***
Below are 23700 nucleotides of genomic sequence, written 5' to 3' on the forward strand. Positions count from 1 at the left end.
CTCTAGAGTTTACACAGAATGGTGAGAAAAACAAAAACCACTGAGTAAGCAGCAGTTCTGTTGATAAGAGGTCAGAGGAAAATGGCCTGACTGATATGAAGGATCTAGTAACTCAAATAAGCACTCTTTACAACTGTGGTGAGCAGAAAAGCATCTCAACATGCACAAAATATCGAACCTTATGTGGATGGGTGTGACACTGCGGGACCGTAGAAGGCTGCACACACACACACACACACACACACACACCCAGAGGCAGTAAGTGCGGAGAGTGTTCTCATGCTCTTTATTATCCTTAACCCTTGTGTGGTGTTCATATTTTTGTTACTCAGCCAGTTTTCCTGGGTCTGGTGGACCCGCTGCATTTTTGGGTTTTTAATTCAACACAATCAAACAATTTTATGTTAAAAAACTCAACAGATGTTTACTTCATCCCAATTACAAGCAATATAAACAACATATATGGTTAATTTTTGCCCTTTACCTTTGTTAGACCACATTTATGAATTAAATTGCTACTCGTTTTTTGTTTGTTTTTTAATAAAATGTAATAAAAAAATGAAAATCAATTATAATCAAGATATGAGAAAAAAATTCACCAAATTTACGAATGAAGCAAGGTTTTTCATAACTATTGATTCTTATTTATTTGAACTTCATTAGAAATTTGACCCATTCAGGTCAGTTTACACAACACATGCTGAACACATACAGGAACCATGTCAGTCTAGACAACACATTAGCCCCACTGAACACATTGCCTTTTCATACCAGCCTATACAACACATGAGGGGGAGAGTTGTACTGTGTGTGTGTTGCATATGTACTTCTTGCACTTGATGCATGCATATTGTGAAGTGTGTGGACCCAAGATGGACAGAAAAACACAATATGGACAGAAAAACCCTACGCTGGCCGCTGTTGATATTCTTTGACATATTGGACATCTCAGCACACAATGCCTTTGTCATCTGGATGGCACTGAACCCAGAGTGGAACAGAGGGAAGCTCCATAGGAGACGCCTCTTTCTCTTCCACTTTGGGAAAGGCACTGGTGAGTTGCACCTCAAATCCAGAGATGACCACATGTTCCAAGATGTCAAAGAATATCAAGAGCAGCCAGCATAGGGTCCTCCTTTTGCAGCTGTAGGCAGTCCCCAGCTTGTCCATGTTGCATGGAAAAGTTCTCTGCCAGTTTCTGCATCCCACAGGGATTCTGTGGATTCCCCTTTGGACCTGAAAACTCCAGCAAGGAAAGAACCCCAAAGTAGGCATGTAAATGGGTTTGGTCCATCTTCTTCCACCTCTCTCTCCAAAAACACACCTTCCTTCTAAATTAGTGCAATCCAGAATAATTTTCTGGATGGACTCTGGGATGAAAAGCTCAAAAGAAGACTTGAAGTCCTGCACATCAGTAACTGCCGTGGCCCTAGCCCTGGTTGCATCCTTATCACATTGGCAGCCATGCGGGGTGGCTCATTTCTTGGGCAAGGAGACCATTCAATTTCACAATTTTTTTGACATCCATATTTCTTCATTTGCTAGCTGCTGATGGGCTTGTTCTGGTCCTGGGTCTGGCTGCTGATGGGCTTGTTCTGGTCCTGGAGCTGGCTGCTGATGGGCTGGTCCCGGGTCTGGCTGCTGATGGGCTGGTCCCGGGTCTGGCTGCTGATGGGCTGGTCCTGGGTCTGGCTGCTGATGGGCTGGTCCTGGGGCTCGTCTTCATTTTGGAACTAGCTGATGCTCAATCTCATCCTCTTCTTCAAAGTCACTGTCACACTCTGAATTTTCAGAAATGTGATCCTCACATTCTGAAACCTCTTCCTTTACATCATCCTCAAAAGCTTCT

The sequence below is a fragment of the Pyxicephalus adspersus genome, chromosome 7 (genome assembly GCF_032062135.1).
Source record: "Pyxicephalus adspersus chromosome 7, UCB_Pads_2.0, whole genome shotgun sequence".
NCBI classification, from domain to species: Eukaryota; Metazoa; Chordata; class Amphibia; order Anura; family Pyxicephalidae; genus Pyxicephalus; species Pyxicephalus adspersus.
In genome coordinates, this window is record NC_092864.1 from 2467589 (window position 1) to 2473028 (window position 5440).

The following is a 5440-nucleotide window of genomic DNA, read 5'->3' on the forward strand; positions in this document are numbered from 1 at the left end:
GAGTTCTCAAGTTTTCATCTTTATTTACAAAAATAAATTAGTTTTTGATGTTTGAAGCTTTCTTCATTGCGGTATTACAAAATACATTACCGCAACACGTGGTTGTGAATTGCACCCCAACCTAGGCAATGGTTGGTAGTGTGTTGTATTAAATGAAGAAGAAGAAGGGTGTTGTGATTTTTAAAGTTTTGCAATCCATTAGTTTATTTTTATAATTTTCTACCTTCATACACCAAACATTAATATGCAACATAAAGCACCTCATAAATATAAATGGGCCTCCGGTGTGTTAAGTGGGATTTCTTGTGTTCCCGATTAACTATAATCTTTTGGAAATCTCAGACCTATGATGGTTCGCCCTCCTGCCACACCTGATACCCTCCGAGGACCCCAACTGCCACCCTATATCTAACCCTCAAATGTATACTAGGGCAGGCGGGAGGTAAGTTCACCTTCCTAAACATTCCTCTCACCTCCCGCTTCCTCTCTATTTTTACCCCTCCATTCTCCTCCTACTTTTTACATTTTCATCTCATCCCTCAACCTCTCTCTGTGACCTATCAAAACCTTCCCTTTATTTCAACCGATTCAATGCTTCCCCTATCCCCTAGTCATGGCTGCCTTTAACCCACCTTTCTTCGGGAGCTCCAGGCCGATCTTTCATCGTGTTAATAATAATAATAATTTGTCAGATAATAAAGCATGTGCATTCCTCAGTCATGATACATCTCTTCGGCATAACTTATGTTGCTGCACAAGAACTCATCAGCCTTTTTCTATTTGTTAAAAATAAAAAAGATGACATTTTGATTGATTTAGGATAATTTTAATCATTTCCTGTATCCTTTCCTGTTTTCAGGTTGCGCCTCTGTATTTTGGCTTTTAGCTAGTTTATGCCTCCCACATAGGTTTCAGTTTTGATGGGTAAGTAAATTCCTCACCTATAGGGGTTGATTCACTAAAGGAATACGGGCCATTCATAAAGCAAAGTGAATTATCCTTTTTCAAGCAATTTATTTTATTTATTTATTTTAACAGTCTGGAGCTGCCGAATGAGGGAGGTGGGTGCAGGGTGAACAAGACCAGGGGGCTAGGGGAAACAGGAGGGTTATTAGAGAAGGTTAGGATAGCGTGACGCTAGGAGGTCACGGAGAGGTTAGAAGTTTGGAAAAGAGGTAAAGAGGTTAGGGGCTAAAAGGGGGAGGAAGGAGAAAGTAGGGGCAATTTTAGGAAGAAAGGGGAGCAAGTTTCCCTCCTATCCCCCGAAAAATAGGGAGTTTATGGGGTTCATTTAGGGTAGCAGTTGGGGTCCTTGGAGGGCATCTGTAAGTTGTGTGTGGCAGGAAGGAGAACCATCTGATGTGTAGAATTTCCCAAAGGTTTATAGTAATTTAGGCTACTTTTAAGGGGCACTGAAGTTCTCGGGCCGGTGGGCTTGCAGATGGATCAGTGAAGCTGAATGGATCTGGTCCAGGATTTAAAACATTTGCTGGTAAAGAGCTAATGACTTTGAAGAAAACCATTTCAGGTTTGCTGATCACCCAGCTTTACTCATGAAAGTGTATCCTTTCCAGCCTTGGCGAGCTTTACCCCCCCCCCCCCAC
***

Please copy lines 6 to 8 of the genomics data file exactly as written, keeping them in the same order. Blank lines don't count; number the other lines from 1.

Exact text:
In genome coordinates, this window is record NC_092864.1 from 2467589 (window position 1) to 2473028 (window position 5440).

The following is a 5440-nucleotide window of genomic DNA, read 5'->3' on the forward strand; positions in this document are numbered from 1 at the left end:
GAGTTCTCAAGTTTTCATCTTTATTTACAAAAATAAATTAGTTTTTGATGTTTGAAGCTTTCTTCATTGCGGTATTACAAAATACATTACCGCAACACGTGGTTGTGAATTGCACCCCAACCTAGGCAATGGTTGGTAGTGTGTTGTATTAAATGAAGAAGAAGAAGGGTGTTGTGATTTTTAAAGTTTTGCAATCCATTAGTTTATTTTTATAATTTTCTACCTTCATACACCAAACATTAATATGCAACATAAAGCACCTCATAAATATAAATGGGCCTCCGGTGTGTTAAGTGGGATTTCTTGTGTTCCCGATTAACTATAATCTTTTGGAAATCTCAGACCTATGATGGTTCGCCCTCCTGCCACACCTGATACCCTCCGAGGACCCCAACTGCCACCCTATATCTAACCCTCAAATGTATACTAGGGCAGGCGGGAGGTAAGTTCACCTTCCTAAACATTCCTCTCACCTCCCGCTTCCTCTCTATTTTTACCCCTCCATTCTCCTCCTACTTTTTACATTTTCATCTCATCCCTCAACCTCTCTCTGTGACCTATCAAAACCTTCCCTTTATTTCAACCGATTCAATGCTTCCCCTATCCCCTAGTCATGGCTGCCTTTAACCCACCTTTCTTCGGGAGCTCCAGGCCGATCTTTCATCGTGTTAATAATAATAATAATTTGTCAGATAATAAAGCATGTGCATTCCTCAGTCATGATACATCTCTTCGGCATAACTTATGTTGCTGCACAAGAACTCATCAGCCTTTTTCTATTTGTTAAAAATAAAAAAGATGACATTTTGATTGATTTAGGATAATTTTAATCATTTCCTGTATCCTTTCCTGTTTTCAGGTTGCGCCTCTGTATTTTGGCTTTTAGCTAGTTTATGCCTCCCACATAGGTTTCAGTTTTGATGGGTAAGTAAATTCCTCACCTATAGGGGTTGATTCACTAAAGGAATACGGGCCATTCATAAAGCAAAGTGAATTATCCTTTTTCAAGCAATTTATTTTATTTATTTATTTTAACAGTCTGGAGCTGCCGAATGAGGGAGGTGGGTGCAGGGTGAACAAGACCAGGGGGCTAGGGGAAACAGGAGGGTTATTAGAGAAGGTTAGGATAGCGTGACGCTAGGAGGTCACGGAGAGGTTAGAAGTTTGGAAAAGAGGTAAAGAGGTTAGGGGCTAAAAGGGGGAGGAAGGAGAAAGTAGGGGCAATTTTAGGAAGAAAGGGGAGCAAGTTTCCCTCCTATCCCCCGAAAAATAGGGAGTTTATGGGGTTCATTTAGGGTAGCAGTTGGGGTCCTTGGAGGGCATCTGTAAGTTGTGTGTGGCAGGAAGGAGAACCATCTGATGTGTAGAATTTCCCAAAGGTTTATAGTAATTTAGGCTACTTTTAAGGGGCACTGAAGTTCTCGGGCCGGTGGGCTTGCAGATGGATCAGTGAAGCTGAATGGATCTGGTCCAGGATTTAAAACATTTGCTGGTAAAGAGCTAATGACTTTGAAGAAAACCATTTCAGGTTTGCTGATCACCCAGCTTTACTCATGAAAGTGTATCCTTTCCAGCCTTGGCGAGCTTTACCCCCCCCCCCCCAC